Student Leadership Training and Development

I am actively involved in the supervision, mentoring and training of student leaders in the Global health Program (GHP).  GHP student assistants work closely with a teaching and program team, receiving mentorship throughout the academic year to build leadership skills.  I also utilize teaching as a means to provide opportunities for additional mentoring and advising by involving student program leaders and teaching assistants in curriculum development. Specifically, I developed two courses to actively engage students in curriculum and program development (NS 4650: Leadership Development in Global and Public Health and NS 4030: Supervised Teaching Apprenticeships for NS 2600, NS 3610 & NS 4620). In NS 4650, a newly designed course students complete a series of seminars that prepare them to serve as successful student leaders in the GHP in and out of the classroom. Students will use critical reflection to examine their own leadership styles, while at the same time analyzing a breadth of historical and contemporary examples of leadership in global and public health.  In NS 4030, I invite undergraduate students to be active and engaged members of my teaching teams, giving them the unique opportunity to develop and practice communication, interpersonal, discussion facilitation, critical reflection and organizational skills.  

I approach teaching and advising in a collaborative and participatory manner. I greatly value the feedback and contributions of students engaged in DNS global and public health programs and courses.  One of my aspirations as a teacher and a mentor at Cornell is to challenge students to view the world with “new eyes” and to engage in a process of critical reflection.  As students become immersed in a new context through GHP summer programs, engage in service and research projects, build new relationships across cultures and come face to face with many of the complex global and public health problems and issues that they learn about in the classroom, it is my hope that they will have the opportunity to develop new ways of understanding and seeing the world.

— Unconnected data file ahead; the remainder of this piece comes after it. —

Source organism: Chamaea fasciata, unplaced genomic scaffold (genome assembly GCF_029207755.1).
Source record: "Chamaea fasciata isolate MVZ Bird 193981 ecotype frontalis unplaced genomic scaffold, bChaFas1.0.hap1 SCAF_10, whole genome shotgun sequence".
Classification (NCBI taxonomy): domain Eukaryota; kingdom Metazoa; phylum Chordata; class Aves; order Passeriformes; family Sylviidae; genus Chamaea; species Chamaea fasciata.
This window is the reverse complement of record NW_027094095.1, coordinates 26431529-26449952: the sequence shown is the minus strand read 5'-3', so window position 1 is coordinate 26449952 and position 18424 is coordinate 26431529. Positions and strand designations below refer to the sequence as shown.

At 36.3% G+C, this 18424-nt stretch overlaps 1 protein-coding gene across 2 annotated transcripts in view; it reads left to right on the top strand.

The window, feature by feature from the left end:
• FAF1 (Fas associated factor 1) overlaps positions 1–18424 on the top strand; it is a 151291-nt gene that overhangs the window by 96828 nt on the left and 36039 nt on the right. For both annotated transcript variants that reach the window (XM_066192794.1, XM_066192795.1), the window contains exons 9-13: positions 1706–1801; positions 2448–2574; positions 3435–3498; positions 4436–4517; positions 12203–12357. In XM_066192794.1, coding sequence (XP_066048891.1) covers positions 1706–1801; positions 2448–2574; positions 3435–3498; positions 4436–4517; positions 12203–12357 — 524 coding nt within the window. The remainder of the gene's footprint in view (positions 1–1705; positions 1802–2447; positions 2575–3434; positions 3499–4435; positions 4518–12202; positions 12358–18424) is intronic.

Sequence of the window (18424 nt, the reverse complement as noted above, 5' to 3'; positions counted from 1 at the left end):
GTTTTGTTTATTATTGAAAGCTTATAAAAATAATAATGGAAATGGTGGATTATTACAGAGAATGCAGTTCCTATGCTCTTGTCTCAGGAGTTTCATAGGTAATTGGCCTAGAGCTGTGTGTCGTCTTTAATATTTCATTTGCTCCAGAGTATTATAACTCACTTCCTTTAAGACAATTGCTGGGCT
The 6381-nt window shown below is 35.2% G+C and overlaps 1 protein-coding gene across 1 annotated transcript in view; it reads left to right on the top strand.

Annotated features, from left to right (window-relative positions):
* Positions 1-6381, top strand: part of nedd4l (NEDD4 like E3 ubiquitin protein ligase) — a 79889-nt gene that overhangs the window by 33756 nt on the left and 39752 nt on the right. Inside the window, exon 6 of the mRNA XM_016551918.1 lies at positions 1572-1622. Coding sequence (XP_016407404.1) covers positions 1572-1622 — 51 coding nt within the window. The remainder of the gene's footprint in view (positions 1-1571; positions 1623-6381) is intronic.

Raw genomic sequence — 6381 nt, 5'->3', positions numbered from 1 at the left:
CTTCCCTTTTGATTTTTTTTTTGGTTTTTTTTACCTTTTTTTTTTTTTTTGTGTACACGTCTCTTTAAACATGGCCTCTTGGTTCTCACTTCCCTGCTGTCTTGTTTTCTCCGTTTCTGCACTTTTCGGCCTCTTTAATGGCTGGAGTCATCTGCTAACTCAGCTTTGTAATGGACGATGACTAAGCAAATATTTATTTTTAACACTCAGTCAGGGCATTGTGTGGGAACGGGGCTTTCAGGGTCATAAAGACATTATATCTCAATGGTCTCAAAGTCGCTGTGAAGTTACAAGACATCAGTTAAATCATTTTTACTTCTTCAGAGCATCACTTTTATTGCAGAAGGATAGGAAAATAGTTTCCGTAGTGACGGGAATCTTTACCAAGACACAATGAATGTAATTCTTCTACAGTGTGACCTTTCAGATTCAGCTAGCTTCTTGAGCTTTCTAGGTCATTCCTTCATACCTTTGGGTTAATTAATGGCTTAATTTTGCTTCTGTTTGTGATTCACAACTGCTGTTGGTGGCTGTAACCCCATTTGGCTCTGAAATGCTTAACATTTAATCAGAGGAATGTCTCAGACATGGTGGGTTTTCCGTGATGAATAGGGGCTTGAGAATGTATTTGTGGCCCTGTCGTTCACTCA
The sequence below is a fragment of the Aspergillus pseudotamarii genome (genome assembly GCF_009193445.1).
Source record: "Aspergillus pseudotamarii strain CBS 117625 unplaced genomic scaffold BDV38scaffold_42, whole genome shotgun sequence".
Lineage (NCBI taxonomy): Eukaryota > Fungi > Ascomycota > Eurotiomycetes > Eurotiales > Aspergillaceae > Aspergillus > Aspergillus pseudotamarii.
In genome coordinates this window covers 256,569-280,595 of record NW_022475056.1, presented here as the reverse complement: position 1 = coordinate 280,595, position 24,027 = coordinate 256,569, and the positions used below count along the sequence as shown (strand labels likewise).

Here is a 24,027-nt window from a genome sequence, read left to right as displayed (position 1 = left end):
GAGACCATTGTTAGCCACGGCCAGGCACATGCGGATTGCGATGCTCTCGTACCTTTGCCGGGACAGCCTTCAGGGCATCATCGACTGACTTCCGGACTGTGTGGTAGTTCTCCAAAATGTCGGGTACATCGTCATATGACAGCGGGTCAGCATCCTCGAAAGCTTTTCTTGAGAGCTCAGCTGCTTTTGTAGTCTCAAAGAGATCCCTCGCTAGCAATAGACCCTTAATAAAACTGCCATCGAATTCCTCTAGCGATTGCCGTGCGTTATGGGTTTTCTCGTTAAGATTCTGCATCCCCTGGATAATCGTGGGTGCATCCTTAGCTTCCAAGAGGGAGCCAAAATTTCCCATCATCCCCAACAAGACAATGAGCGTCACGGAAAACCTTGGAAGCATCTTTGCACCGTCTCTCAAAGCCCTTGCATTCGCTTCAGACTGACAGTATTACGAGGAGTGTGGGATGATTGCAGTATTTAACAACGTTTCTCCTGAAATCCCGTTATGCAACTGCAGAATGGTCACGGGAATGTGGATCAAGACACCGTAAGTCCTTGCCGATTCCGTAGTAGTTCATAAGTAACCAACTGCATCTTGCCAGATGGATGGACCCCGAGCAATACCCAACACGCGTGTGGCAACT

NS 2600: Introduction to Global Health

NS 3610: Hot Topics in Global and Public Health

NS 4620: Global Service Learning Pre-Departure Seminar

NS 4630: Global Health, Development and Policy Issues in Tanzania

NS 4631:  Global Health Practice and Policy Research in Zambia

NS 4030: Teaching Apprenticeships for NS 2600 and NS 4620

NS 4000:  Directed Readings - Leadership in Global and Public Health

NS 4060: Experiential Learning in Global and Public Health Sciences

NS 4650:  Leadership Development in Global and Public Health

Graduate Fellow, Center for Health, Culture, and Society, Emory University (2003)

Master of Public Health, Emory University (2002)

Bachelor of Arts, Emory University (1996)

Director, Global Health Program

Member, DNS Curriculum Committee

Member, College of Human Ecology Academic Integrity Board

Member, Cornell University Provost’s Working Group on Public and Global Activities Guidelines Subcommittee

Member, College of Human Ecology SUNY Chancellor's Award Selection Committee

Member, Qualities of Life Working Group, Mario Einaudi Center for International Studies, Uzima - Spaces of Nourishment Project in Moshi, Tanzania

Einaudi Seed Grant, Women in Global Health Research Initiative (WCMC Collaboration) Global Women’s Health Research Conference: Establishing the First Cohort of Female Global Scholars

Engaged Opportunity Grant - Evaluating and Developing a Global and Public Health Student Leadership Model through Participatory Processes & Community Engagement (Lead Team Member)

Engaged Curriculum Grant  - Global and Public Health Sciences Major (Grant Team Member)